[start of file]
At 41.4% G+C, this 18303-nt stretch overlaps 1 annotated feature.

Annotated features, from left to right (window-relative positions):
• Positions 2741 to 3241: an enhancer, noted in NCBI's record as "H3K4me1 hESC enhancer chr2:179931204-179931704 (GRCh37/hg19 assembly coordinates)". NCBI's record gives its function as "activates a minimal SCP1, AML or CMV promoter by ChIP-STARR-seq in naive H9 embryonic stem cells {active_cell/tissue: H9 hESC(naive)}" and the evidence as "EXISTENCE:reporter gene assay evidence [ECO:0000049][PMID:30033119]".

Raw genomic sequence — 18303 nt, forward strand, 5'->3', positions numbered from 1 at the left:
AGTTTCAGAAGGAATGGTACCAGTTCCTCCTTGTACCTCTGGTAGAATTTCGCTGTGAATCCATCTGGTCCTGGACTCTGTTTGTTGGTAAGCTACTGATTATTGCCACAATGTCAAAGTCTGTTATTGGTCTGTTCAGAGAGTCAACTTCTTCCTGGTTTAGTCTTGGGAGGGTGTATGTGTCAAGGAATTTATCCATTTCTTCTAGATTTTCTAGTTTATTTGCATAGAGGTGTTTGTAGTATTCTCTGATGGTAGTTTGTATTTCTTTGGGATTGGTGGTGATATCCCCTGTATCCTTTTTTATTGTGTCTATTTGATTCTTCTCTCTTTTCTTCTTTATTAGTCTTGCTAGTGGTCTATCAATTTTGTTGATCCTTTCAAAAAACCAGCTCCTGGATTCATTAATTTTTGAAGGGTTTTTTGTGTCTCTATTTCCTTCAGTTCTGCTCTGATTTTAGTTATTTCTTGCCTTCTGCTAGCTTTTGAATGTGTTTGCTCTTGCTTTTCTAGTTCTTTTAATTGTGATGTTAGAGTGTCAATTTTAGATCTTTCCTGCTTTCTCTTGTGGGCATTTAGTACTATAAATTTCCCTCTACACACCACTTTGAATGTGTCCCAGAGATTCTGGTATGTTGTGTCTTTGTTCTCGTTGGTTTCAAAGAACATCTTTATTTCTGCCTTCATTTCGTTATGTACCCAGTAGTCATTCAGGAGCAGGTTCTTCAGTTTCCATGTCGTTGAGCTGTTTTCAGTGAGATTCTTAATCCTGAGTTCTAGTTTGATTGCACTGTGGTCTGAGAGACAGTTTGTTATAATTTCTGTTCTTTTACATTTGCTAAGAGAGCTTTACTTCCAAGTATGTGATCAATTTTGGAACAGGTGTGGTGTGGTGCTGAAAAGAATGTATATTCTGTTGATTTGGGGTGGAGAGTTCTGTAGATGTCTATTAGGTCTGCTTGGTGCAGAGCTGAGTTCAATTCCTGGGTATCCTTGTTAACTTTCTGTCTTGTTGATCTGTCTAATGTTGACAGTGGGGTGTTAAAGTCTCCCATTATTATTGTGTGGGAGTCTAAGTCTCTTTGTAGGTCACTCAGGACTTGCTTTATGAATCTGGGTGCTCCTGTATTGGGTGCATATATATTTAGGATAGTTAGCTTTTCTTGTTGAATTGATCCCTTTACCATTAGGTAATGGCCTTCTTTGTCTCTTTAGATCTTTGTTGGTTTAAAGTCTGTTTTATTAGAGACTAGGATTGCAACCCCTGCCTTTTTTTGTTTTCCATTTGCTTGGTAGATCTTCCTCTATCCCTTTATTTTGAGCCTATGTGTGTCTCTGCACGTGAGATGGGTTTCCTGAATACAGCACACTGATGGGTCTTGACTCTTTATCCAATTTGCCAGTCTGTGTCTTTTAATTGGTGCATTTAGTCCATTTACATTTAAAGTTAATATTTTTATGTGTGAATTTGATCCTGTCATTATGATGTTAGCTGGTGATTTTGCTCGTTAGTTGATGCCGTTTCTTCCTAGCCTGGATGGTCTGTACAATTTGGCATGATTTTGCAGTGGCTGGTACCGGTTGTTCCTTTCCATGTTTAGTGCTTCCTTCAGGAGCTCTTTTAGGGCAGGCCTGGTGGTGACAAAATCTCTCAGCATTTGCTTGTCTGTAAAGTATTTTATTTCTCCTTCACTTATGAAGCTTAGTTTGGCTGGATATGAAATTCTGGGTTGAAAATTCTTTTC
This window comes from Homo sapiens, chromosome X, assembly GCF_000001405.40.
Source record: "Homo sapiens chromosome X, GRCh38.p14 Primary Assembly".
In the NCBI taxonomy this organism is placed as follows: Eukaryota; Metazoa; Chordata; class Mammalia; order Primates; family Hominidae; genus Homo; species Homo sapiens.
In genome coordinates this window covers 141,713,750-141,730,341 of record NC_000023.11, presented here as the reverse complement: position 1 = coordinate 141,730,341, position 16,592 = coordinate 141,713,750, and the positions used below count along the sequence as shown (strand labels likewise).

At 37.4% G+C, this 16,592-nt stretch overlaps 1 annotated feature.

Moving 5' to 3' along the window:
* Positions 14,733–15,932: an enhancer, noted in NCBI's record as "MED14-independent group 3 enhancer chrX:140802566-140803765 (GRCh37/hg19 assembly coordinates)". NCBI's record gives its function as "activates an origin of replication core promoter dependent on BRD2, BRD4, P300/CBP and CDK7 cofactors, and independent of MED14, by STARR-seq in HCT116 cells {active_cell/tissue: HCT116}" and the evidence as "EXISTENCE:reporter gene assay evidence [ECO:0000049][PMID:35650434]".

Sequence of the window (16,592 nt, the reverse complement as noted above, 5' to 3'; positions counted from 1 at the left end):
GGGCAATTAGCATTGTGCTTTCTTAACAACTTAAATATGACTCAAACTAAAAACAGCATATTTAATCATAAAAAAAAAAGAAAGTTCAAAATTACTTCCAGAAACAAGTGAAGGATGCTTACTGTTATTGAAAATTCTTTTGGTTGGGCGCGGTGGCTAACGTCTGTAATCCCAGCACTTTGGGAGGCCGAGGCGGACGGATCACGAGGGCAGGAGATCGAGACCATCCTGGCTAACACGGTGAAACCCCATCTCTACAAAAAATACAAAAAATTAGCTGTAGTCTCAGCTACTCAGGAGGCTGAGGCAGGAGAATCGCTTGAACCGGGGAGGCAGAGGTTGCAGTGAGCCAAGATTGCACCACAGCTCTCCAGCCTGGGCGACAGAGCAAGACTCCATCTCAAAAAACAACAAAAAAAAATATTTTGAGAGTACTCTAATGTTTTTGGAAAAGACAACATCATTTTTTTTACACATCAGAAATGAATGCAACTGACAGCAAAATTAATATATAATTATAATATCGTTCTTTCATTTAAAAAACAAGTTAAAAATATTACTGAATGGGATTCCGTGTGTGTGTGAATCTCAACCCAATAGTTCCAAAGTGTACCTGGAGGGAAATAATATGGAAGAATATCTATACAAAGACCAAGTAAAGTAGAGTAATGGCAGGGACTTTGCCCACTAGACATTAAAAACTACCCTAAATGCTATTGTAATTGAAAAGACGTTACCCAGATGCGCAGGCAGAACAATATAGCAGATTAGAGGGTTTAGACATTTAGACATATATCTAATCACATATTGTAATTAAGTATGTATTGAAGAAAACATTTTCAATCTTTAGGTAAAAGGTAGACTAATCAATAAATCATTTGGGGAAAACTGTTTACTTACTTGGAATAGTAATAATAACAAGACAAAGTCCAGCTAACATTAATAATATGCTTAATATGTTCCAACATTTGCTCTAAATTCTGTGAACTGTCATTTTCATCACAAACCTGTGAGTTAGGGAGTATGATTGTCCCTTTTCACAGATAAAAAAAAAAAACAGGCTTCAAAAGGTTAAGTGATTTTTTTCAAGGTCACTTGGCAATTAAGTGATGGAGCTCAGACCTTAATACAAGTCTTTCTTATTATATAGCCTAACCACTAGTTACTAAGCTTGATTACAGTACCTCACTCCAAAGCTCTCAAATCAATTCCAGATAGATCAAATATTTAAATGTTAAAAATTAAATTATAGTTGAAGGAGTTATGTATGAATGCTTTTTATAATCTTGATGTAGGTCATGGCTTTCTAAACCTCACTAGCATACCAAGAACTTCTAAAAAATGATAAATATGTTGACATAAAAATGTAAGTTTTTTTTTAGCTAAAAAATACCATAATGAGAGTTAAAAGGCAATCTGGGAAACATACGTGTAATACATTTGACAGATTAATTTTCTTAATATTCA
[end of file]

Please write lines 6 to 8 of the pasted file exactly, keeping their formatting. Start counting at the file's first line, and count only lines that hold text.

This window comes from Homo sapiens, chromosome X, assembly GCF_000001405.40.
Source record: "Homo sapiens chromosome X, GRCh38.p14 Primary Assembly".
In the NCBI taxonomy this organism is placed as follows: Eukaryota; Metazoa; Chordata; class Mammalia; order Primates; family Hominidae; genus Homo; species Homo sapiens.